Let’s take a look at each step of the profile funnel

The first thing people see is your header image.

If they like what they see, the next thing they will move to is your profile photo.

If your profile photo is a professional quality headshot (and not a cartoon or some other image), this will help build and develop trust between you and your new friend.

I LOVE the cartoon avatars. I use them every so often, but you really want a high-quality photo of yourself here in order to help your new fans get to know you better.

Remember: 80% of Twitter accounts are garbage of some kind or another. That’s why a real photo is important here. Following the privacy tips above, you may also want to occasionally post some form of “proof of life” to show people what you’re working on. This also helps to lend credence that you’re someone to follow and are trustworthy.

If you want to grow an audience and use Twitter professionally, you MUST use a professional quality headshot in your bio. Need help taking a headshot with your iPhone? Watch the video below:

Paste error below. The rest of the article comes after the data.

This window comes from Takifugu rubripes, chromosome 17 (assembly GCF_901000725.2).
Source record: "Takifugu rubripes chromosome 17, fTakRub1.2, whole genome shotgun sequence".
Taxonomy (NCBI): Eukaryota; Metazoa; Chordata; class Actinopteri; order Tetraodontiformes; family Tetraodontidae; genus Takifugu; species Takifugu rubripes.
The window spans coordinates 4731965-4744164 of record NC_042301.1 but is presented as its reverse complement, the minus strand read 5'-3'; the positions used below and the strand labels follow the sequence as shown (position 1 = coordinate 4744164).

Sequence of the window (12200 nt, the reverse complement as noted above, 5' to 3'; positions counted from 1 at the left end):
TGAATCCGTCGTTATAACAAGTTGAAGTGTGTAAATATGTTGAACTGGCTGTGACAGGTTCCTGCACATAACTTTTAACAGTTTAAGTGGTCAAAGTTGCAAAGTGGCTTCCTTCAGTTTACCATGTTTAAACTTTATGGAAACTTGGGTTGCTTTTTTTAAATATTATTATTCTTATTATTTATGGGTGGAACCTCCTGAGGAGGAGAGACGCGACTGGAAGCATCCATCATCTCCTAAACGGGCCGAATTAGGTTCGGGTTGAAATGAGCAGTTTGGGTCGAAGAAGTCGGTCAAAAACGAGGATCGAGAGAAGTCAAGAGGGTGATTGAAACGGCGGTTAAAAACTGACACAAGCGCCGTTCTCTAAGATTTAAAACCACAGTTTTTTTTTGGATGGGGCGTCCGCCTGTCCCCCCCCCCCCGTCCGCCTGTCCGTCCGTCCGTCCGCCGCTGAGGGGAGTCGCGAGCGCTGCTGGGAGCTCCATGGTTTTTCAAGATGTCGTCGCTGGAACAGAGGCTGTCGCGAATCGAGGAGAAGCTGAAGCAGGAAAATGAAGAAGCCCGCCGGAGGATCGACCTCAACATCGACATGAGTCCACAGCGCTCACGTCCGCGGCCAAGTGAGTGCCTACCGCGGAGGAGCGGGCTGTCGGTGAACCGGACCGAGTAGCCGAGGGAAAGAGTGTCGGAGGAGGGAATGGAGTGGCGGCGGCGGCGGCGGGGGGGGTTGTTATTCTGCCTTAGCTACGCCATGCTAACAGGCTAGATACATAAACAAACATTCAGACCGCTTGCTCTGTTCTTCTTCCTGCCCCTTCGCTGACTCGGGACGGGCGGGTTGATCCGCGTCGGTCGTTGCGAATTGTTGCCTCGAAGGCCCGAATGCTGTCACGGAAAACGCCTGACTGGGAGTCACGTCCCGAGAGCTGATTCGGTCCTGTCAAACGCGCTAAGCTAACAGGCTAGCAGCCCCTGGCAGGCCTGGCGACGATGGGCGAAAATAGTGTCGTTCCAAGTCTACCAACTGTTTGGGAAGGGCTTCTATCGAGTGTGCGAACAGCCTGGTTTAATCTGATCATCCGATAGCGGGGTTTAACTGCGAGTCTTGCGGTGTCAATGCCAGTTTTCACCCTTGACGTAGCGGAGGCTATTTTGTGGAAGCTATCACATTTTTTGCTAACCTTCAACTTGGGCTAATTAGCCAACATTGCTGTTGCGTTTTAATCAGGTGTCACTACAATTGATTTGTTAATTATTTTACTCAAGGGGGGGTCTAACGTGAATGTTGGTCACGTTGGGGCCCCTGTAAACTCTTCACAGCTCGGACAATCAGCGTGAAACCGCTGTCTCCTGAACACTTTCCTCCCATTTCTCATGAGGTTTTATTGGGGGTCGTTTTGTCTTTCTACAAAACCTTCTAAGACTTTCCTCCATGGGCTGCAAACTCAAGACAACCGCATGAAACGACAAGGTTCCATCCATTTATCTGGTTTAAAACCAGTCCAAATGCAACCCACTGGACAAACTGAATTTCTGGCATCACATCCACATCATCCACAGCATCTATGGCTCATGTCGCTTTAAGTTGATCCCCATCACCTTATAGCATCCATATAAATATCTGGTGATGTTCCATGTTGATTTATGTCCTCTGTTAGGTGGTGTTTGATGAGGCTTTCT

Now, this is super important, because these days people are using services like LinkTree or Beacons.Ai. Both of those platforms are super useful. Unless you’re trying to grow your audience. Because what those services do is give people too many choices on what to click on.

And when they are just getting to know you, nobody has the time or patience to go down a rabbit hole. So, you need your One Link. (As in, “one link to rule them all” because I am nothing if not a fucking nerd.) The one link is the only link you should include in your bio, and ideally, it takes your new audience member somewhere that’s going to be very much worth their time to explore.

That brings us to your bio. The easiest way to construct a high-performing bio is to answer the following question from the perspective of a potential follower: “What’s in it for me if I follow this person?”